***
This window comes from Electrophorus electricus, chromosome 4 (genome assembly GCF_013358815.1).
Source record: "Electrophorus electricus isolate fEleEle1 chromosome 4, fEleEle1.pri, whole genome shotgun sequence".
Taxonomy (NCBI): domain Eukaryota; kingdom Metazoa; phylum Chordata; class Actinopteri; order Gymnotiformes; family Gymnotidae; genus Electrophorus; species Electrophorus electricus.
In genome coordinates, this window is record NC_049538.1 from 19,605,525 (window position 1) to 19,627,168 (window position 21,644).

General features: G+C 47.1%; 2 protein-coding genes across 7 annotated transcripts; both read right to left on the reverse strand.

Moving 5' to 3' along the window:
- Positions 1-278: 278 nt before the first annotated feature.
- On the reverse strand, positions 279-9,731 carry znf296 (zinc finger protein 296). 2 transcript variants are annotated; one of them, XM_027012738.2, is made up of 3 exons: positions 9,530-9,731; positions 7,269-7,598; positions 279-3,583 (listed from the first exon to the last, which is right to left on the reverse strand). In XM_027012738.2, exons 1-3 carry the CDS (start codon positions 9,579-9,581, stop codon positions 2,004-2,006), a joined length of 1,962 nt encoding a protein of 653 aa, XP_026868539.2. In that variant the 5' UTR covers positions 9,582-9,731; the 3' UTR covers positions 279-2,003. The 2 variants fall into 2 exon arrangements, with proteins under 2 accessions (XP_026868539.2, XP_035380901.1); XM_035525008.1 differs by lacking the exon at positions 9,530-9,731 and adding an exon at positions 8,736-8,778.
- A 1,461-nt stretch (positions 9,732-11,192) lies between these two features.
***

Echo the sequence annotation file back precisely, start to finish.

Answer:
This window comes from Electrophorus electricus, chromosome 4 (genome assembly GCF_013358815.1).
Source record: "Electrophorus electricus isolate fEleEle1 chromosome 4, fEleEle1.pri, whole genome shotgun sequence".
Taxonomy (NCBI): domain Eukaryota; kingdom Metazoa; phylum Chordata; class Actinopteri; order Gymnotiformes; family Gymnotidae; genus Electrophorus; species Electrophorus electricus.
In genome coordinates, this window is record NC_049538.1 from 19,605,525 (window position 1) to 19,627,168 (window position 21,644).

General features: G+C 47.1%; 2 protein-coding genes across 7 annotated transcripts; both read right to left on the reverse strand.

Moving 5' to 3' along the window:
- Positions 1-278: 278 nt before the first annotated feature.
- On the reverse strand, positions 279-9,731 carry znf296 (zinc finger protein 296). 2 transcript variants are annotated; one of them, XM_027012738.2, is made up of 3 exons: positions 9,530-9,731; positions 7,269-7,598; positions 279-3,583 (listed from the first exon to the last, which is right to left on the reverse strand). In XM_027012738.2, exons 1-3 carry the CDS (start codon positions 9,579-9,581, stop codon positions 2,004-2,006), a joined length of 1,962 nt encoding a protein of 653 aa, XP_026868539.2. In that variant the 5' UTR covers positions 9,582-9,731; the 3' UTR covers positions 279-2,003. The 2 variants fall into 2 exon arrangements, with proteins under 2 accessions (XP_026868539.2, XP_035380901.1); XM_035525008.1 differs by lacking the exon at positions 9,530-9,731 and adding an exon at positions 8,736-8,778.
- A 1,461-nt stretch (positions 9,732-11,192) lies between these two features.